PROJECT I (Kl: CROWLEY) The developmental biology of GnRH in humans involves a complex interplay of biochemical and genetic systems all interacting over time and space. Notably, defects in GnRH neuronal ontogeny and function underlie a range of reproductive disorders which account for significant health care expenditures related to its consequent infertility. In the past cycle, strong collaborations between Project I and our Administrative and Phenotyping, Genotyping, and Bioinformatics Cores (Cores A &B), have allowed our Center to assemble a population of >1,300 patients/families with GnRH deficiency. We have successfully used this cohort to identify novel genes affecting the biology of the GnRH neurons and define patient phenotypes. This expanding database;its unique phenotypes and increasing genotypes;our global network of referring physicians and our increasing bioinformatic infrastructure provides a unique 'platform for human gene discovery'that will permit us to use state-of-the art genetic and genomic tools to augment the power, speed, and resolution of our gene discovery program.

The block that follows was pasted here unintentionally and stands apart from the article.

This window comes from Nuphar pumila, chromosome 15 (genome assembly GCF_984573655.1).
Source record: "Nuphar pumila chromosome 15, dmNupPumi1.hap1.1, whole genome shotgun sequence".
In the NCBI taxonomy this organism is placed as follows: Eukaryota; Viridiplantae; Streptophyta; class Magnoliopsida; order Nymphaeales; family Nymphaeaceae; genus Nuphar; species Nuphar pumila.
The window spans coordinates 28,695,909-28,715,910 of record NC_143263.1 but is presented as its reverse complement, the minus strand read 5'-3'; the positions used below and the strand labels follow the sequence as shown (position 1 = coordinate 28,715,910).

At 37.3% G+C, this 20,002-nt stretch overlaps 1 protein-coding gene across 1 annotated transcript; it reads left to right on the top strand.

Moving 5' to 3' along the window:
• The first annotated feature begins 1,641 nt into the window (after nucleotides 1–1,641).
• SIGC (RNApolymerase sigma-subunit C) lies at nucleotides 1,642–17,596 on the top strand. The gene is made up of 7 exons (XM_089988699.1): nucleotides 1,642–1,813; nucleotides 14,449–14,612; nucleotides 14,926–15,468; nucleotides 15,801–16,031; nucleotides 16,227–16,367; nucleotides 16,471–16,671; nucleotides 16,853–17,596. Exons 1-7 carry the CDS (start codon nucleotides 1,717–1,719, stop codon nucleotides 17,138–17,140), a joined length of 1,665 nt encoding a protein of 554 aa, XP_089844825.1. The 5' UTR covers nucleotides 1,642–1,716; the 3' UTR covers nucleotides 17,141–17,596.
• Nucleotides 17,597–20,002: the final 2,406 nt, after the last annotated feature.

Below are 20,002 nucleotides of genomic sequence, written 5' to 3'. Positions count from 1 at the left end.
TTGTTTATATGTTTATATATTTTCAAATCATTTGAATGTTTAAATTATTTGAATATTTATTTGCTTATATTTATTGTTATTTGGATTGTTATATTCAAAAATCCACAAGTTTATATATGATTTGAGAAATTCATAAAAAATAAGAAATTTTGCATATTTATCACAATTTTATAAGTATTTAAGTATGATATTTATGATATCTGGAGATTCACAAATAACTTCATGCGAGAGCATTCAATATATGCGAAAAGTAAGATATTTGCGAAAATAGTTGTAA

In Specific Aim 1, we will use contemporary genetic and genomic tools including endogamous populations; copy number variations and methylation pattern analysis;and whole exomic sequencing to identify novel genes underlying human isolated GnRH deficiency.
Specific Aim 1 will also map the oligogenic interactions between the genes in the pathogenesis of isolated GnRH deficiency in humans.
In Specific Aim 2, we will characterize the full genotypic-phenotypic spectrum of these new genes in the human and use the identified mutated regions of the genes to define their domain-specific biologic interactions. Finally, in Specific Aim 3, we will define the rotes played by these new genes causing isolated GnRH deficiency in common reproductive disorders such as hypothalamic amenorrhea (HA), delayed and precocious puberty.
This project aims to identify the genes which control puberty and reproduction in the human. By gaining a better understanding of the genetic basis of reproductive disorders we can begin to develop better diagnostic approaches, new treatment, and better counsel patients and families with these conditions.
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